James Taylor Sings “Fire and Rain” to Kick off Celebration at White House for Inflation Reduction Act

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James Taylor is kicking off the White House’s Inflation Reduction Act celebration.

The six-time Grammy Award winner, 74, sang “Fire and Rain” in front of the White House on Tuesday afternoon. Taylor was seated in a navy-blue blazer and a gray hat as he strummed his guitar in front of the cameras and audience. 

A source shared with Fox News Digital that Taylor offered gratuitous services, meaning he donated his time and waived any performance fee.

James Taylor performs during an event to celebrate the passage of the Inflation Reduction Act at the White House.
(Photo by Mandel Ngan)

Taylor has shared his opinion on politics in the past. Under former President Barack Obama’s terms, the musician shared that he believed Obama was the greatest president of all time.

ANALYSIS SUGGESTS INFLATION REDUCTION ACT WILL REDUCE ANNUAL INFLATION BY ONLY 0.1 PERCENTAGE POINTS

“I’ve been watching politics since (Dwight) Eisenhower and Adlai Stevenson, when dinosaurs roamed the Earth, and Obama is my favorite, favorite president,” Taylor said in an interview in 2016. “I am just thankful for every day that he’s in office. I am so proud that he represents my country and I think he represents me — I think he represents the America that I know.”

The pop icon performed “America the Beautiful” at Obama’s second inauguration in 2013 and received the Presidential Medal of Freedom from the former leader in 2015.

Obama isn’t the only politician Taylor has supported. The singer said he was in support of Hillary Clinton during her run for office in 2016. 

Former President Barack Obama presents James Taylor with the Presidential Medal of Freedom during the 2015 Presidential Medal Of Freedom ceremony.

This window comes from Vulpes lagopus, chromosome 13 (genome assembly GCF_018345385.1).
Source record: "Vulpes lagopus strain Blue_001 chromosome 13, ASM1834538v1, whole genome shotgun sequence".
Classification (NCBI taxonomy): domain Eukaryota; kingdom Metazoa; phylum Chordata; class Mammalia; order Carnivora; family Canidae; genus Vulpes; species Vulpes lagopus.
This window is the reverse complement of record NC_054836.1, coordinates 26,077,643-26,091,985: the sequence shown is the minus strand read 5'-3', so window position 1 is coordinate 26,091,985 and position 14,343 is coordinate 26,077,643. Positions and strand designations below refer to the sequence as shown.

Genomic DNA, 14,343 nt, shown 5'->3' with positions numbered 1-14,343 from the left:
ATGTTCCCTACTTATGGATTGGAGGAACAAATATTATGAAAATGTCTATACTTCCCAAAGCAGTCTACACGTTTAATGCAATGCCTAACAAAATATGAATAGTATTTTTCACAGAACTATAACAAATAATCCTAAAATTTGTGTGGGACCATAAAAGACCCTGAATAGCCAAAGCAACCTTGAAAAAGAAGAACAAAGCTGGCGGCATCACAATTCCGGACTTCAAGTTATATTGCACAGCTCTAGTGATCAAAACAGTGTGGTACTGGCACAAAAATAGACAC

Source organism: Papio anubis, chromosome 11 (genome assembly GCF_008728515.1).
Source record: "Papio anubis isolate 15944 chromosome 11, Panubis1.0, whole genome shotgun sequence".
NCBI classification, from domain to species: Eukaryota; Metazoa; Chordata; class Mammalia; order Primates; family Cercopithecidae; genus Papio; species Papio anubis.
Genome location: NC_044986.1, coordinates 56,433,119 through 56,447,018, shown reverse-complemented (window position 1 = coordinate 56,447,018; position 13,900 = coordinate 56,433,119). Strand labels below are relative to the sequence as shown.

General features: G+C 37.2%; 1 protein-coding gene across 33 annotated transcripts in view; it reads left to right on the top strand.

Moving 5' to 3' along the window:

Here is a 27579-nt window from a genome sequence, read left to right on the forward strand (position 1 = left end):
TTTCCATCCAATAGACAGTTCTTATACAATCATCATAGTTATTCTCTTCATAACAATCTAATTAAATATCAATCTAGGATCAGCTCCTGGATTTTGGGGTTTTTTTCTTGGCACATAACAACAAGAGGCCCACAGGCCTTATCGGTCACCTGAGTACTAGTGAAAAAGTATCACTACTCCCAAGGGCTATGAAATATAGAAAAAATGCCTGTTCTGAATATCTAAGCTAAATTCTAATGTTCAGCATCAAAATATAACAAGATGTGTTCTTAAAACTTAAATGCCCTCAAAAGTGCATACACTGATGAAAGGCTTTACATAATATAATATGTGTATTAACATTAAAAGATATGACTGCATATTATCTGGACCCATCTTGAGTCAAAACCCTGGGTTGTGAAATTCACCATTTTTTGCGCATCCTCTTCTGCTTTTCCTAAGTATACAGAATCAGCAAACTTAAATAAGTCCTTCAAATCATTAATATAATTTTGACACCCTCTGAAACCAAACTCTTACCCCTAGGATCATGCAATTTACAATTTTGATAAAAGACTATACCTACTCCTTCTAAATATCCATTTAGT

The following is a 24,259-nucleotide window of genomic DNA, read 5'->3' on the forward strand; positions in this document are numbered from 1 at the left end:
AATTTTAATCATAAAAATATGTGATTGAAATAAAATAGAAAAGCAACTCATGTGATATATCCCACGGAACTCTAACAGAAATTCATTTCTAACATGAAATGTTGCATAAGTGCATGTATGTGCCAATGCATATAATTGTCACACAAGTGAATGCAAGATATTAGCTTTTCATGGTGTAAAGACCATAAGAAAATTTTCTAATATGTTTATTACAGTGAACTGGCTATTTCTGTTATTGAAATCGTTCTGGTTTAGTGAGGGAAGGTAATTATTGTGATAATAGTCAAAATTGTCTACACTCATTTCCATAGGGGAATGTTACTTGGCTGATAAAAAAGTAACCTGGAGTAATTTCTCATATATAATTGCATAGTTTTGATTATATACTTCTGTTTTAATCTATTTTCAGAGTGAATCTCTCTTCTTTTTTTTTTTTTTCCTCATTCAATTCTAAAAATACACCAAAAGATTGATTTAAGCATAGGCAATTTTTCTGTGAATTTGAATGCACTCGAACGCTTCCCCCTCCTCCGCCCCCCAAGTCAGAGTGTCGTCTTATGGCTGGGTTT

Former President Barack Obama presents James Taylor with the Presidential Medal of Freedom during the 2015 Presidential Medal Of Freedom ceremony.
(Photo by Kris Connor)

“And aside from the fact that she’s a woman running, she’s the right person. … The whole point — black or white, male or female, gay or straight, Christian, Jewish, Muslim, atheist — it doesn’t matter what these other connections are,” he said. “Our country needs to come together and the question is, ‘Is this public servant someone who will bring us together?’ And I think she is.”

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President Biden signed the Inflation Reduction Act into law in August, saying “the American people won, and the special interests lost” with the new legislation.

“With this law, the American people won, and the special interests lost,” Biden said at the time. “This administration began amid a dark time in America … a once-in-a-century pandemic, devastating joblessness, clear and present threats to democracy and the rule of law, doubts about America’s future itself — and yet we’ve not wavered, we’ve not flinched, and we’ve not given in.”

President Joe Biden (R) gives Sen. Joe Manchin (D-WV) (L) the pen he used to sign The Inflation Reduction Act with Senate Majority Leader Charles Schumer (D-NY) in the State Dining Room of the White House. 

President Joe Biden (R) gives Sen. Joe Manchin (D-WV) (L) the pen he used to sign The Inflation Reduction Act with Senate Majority Leader Charles Schumer (D-NY) in the State Dining Room of the White House. 
(Drew Angerer/Getty Images)

Biden said, instead, the law will “deliver results for the American people.”

“We didn’t tear down. We built up. We didn’t look back. We look forward,” Biden said. “And today, today, offers further proof that the soul of America is vibrant. The future of America is bright, and the promise of America is real. And just beginning.”

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The bill, which was passed by the Senate in early August and by the House of Representatives shortly after, costs an estimated $437 billion, with $369 billion going toward investments in “Energy Security and Climate Change,” according to a summary by Senate Democrats.

The Associated Press and Fox News’ Brooke Singman contributed to this report.

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